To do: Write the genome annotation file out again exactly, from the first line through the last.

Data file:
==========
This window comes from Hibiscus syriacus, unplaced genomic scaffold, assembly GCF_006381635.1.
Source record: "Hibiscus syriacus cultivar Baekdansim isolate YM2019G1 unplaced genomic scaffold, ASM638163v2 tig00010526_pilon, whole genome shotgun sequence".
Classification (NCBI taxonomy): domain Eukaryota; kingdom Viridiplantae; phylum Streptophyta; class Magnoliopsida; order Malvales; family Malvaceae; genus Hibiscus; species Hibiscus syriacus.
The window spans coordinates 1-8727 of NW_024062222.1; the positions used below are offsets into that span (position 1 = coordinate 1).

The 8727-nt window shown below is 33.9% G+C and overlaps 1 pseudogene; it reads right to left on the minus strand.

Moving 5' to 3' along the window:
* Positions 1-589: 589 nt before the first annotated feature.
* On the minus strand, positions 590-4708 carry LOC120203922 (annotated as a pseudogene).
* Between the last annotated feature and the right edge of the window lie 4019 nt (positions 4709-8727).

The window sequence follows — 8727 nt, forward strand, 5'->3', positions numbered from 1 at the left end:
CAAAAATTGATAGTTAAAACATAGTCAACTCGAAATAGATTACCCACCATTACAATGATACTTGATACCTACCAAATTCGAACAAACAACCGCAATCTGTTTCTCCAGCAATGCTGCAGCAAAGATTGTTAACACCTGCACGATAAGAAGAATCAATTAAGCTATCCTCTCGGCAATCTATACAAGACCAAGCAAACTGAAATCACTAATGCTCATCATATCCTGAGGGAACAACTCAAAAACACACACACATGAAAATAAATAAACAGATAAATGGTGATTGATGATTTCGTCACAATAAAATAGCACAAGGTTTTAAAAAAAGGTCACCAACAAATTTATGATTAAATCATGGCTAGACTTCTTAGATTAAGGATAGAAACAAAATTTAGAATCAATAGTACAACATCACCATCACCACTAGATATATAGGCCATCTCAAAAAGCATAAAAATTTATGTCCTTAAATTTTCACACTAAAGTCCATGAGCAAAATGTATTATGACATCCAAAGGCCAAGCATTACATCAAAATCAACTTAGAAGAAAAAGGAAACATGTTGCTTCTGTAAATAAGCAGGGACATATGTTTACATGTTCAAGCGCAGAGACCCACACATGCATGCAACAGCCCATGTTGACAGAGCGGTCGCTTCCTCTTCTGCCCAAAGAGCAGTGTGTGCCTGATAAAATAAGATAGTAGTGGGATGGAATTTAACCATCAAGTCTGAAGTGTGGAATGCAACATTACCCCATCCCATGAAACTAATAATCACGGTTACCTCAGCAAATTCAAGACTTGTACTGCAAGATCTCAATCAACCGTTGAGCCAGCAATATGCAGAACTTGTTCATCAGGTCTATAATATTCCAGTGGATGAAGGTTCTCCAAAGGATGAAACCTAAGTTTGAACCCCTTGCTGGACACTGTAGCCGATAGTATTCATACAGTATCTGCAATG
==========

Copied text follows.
This window comes from Hibiscus syriacus, unplaced genomic scaffold, assembly GCF_006381635.1.
Source record: "Hibiscus syriacus cultivar Baekdansim isolate YM2019G1 unplaced genomic scaffold, ASM638163v2 tig00010526_pilon, whole genome shotgun sequence".
Classification (NCBI taxonomy): domain Eukaryota; kingdom Viridiplantae; phylum Streptophyta; class Magnoliopsida; order Malvales; family Malvaceae; genus Hibiscus; species Hibiscus syriacus.
The window spans coordinates 1-8727 of NW_024062222.1; the positions used below are offsets into that span (position 1 = coordinate 1).

The 8727-nt window shown below is 33.9% G+C and overlaps 1 pseudogene; it reads right to left on the minus strand.

Moving 5' to 3' along the window:
* Positions 1-589: 589 nt before the first annotated feature.
* On the minus strand, positions 590-4708 carry LOC120203922 (annotated as a pseudogene).
* Between the last annotated feature and the right edge of the window lie 4019 nt (positions 4709-8727).

The window sequence follows — 8727 nt, forward strand, 5'->3', positions numbered from 1 at the left end:
CAAAAATTGATAGTTAAAACATAGTCAACTCGAAATAGATTACCCACCATTACAATGATACTTGATACCTACCAAATTCGAACAAACAACCGCAATCTGTTTCTCCAGCAATGCTGCAGCAAAGATTGTTAACACCTGCACGATAAGAAGAATCAATTAAGCTATCCTCTCGGCAATCTATACAAGACCAAGCAAACTGAAATCACTAATGCTCATCATATCCTGAGGGAACAACTCAAAAACACACACACATGAAAATAAATAAACAGATAAATGGTGATTGATGATTTCGTCACAATAAAATAGCACAAGGTTTTAAAAAAAGGTCACCAACAAATTTATGATTAAATCATGGCTAGACTTCTTAGATTAAGGATAGAAACAAAATTTAGAATCAATAGTACAACATCACCATCACCACTAGATATATAGGCCATCTCAAAAAGCATAAAAATTTATGTCCTTAAATTTTCACACTAAAGTCCATGAGCAAAATGTATTATGACATCCAAAGGCCAAGCATTACATCAAAATCAACTTAGAAGAAAAAGGAAACATGTTGCTTCTGTAAATAAGCAGGGACATATGTTTACATGTTCAAGCGCAGAGACCCACACATGCATGCAACAGCCCATGTTGACAGAGCGGTCGCTTCCTCTTCTGCCCAAAGAGCAGTGTGTGCCTGATAAAATAAGATAGTAGTGGGATGGAATTTAACCATCAAGTCTGAAGTGTGGAATGCAACATTACCCCATCCCATGAAACTAATAATCACGGTTACCTCAGCAAATTCAAGACTTGTACTGCAAGATCTCAATCAACCGTTGAGCCAGCAATATGCAGAACTTGTTCATCAGGTCTATAATATTCCAGTGGATGAAGGTTCTCCAAAGGATGAAACCTAAGTTTGAACCCCTTGCTGGACACTGTAGCCGATAGTATTCATACAGTATCTGCAATG